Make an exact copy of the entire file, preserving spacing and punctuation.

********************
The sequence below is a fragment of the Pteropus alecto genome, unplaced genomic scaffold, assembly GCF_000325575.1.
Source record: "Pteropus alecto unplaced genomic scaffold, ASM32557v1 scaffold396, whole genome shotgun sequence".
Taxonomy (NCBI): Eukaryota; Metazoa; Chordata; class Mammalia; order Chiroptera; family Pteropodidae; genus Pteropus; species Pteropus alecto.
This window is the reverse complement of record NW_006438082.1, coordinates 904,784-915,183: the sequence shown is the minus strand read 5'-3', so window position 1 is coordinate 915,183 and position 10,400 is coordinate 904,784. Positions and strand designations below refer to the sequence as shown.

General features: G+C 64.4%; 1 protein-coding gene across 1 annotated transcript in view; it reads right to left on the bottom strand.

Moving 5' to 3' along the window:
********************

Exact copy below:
The sequence below is a fragment of the Pteropus alecto genome, unplaced genomic scaffold, assembly GCF_000325575.1.
Source record: "Pteropus alecto unplaced genomic scaffold, ASM32557v1 scaffold396, whole genome shotgun sequence".
Taxonomy (NCBI): Eukaryota; Metazoa; Chordata; class Mammalia; order Chiroptera; family Pteropodidae; genus Pteropus; species Pteropus alecto.
This window is the reverse complement of record NW_006438082.1, coordinates 904,784-915,183: the sequence shown is the minus strand read 5'-3', so window position 1 is coordinate 915,183 and position 10,400 is coordinate 904,784. Positions and strand designations below refer to the sequence as shown.

General features: G+C 64.4%; 1 protein-coding gene across 1 annotated transcript in view; it reads right to left on the bottom strand.

Moving 5' to 3' along the window: